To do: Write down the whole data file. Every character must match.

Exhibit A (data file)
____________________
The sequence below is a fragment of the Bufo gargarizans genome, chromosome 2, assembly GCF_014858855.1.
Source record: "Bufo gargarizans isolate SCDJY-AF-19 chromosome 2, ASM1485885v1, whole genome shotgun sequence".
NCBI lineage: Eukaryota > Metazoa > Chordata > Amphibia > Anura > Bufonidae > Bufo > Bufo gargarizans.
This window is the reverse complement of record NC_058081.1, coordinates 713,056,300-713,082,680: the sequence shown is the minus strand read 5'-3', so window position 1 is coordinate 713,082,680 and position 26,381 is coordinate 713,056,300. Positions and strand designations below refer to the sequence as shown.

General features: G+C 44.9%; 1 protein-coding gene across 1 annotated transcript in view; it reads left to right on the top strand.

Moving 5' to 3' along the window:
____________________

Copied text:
The sequence below is a fragment of the Bufo gargarizans genome, chromosome 2, assembly GCF_014858855.1.
Source record: "Bufo gargarizans isolate SCDJY-AF-19 chromosome 2, ASM1485885v1, whole genome shotgun sequence".
NCBI lineage: Eukaryota > Metazoa > Chordata > Amphibia > Anura > Bufonidae > Bufo > Bufo gargarizans.
This window is the reverse complement of record NC_058081.1, coordinates 713,056,300-713,082,680: the sequence shown is the minus strand read 5'-3', so window position 1 is coordinate 713,082,680 and position 26,381 is coordinate 713,056,300. Positions and strand designations below refer to the sequence as shown.

General features: G+C 44.9%; 1 protein-coding gene across 1 annotated transcript in view; it reads left to right on the top strand.

Moving 5' to 3' along the window: